Zac’s Haunted House, Chapter 1

Fiction / Dennis Cooper

:: Zac’s Haunted House, Chapter 1 ::

1-1

 

01-grey

 

1-2

1-31-4

1-51-61-7

 

01-grey

 

1-8

1-9

1-10

 

01-grey

 

1-11
1-12
1-131-14

 

01-grey

 

1-151-16

 

01-grey

 

1-17
1-18
1-191-201-21

 

01-grey

 

1-22

1-23

 

01-grey

 

1-241-251-26

 

01-grey

 

1-271-281-29

 

01-grey

 

1-301-311-321-331-34

1-35

1-36

 

01-grey

 

1-371-38

 

01-grey

 

1-391-401-411-42

 

01-grey

 

1-431-441-451-46

 

01-grey

 

1-471-481-49

 

01-grey

 

1-501-511-52

 

01-grey

 

1-53

 

01-grey

 

1-541-55

 

 

From the writer

:: Account ::

I think the ani­mat­ed GIF is a super rich thing, most­ly unin­ten­tion­al­ly? For the nov­el, I thought of them as these crazy visu­al sen­tences. But unlike text sen­tences, they do all the imag­i­na­tive work for you. They ren­der you real­ly pas­sive. They just jug­gle with your eye­sight, and you’re basi­cal­ly left bat­tling their aggres­sive, looped, fire­works-lev­el dumb, hyp­no­tiz­ing effects to see the images and the mini-sto­ries/ac­tions they con­tex­tu­al­ize. I think, ulti­mate­ly, they’re most­ly rhythms, or they reduce their imagery and activ­i­ty, etc. to illus­tra­tive com­po­nents of these real­ly strict rhyth­mic pat­terns that turn the eye into an ear in a way.

My idea is that if you make a nov­el out of them, the visu­als in the indi­vid­ual GIFs can serve dou­ble duty in the same way that the instru­men­ta­tion and vocals in music sam­ples do. They become just the tex­ture of the loop’s rhythm, and that some­how seems to iso­late the GIFs’ con­tent from their source mate­r­i­al. When you com­bine and jux­ta­pose the stacks, if you do it care­ful­ly, you can break or dis­rupt their indi­vid­ual rhythms in a way that makes their imagery either rise to the sur­face or become abstrac­tion. Basi­cal­ly, you can then use their con­tent and appear­ance as sets and actors and cin­e­matog­ra­phy in a fic­tion. They can hold their ref­er­ences, if you orga­nize them to do so, and you can use those asso­ci­a­tions to cre­ate short­cuts to some idea or emo­tion you want to get across, or they can become quite mal­leable and day­dream-like, or you can emp­ty them until they’re just motions that are as neu­tral as a text.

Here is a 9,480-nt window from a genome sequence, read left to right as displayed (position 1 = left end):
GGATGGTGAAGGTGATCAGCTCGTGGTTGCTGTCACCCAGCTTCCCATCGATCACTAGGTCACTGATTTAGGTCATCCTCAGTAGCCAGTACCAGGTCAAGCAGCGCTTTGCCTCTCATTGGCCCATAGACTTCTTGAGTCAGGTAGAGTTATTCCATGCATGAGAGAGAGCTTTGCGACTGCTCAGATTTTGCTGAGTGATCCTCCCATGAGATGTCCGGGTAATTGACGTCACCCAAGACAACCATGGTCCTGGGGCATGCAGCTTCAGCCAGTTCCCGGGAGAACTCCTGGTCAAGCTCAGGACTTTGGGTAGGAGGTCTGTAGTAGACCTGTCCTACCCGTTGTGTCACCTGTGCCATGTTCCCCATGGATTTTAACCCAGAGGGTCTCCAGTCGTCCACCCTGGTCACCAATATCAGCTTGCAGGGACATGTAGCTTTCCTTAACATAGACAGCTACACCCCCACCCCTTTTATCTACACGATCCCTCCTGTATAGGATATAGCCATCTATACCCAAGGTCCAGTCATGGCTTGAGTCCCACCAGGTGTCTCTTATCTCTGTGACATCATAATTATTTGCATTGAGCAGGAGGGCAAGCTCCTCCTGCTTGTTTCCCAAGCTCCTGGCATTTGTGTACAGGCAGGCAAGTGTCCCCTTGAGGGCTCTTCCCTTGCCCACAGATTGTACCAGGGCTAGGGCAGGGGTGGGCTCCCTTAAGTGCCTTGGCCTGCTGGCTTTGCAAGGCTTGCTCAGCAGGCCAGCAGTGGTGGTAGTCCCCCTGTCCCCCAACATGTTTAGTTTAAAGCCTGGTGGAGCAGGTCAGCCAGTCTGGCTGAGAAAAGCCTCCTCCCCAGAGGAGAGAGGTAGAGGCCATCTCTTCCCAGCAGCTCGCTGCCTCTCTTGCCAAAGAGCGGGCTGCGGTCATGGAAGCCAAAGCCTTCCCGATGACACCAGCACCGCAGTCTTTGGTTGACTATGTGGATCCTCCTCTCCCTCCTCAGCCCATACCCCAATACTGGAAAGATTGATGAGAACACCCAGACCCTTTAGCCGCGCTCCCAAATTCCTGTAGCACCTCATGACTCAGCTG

The real­ly excit­ing thing for me is that the nar­ra­tives can be as unre­al­is­tic or abstract or sense­less or triv­ial or abject or unread­able as you want, and they will always remain inher­ent­ly plea­sur­able.

 

Den­nis Coop­er is a nov­el­ist, poet, and crit­ic. His ten pub­lished nov­els include The George Miles Cycle (Grove Press, 1989 – 2000), an inter­con­nect­ed sequence (Clos­er, Frisk, Try, Guide, and Peri­od), and The Sluts (Da Capo Press, 2005), win­ner of France’s lit­er­ary prize the Prix Sade. Addi­tion­al­ly, he col­lab­o­rates reg­u­lar­ly with the French direc­tor Gise­le Vienne. Like Cat­tle Towards Glow, a film made in col­lab­o­ra­tion with Zac Far­ley, will be released inter­na­tion­al­ly lat­er this year.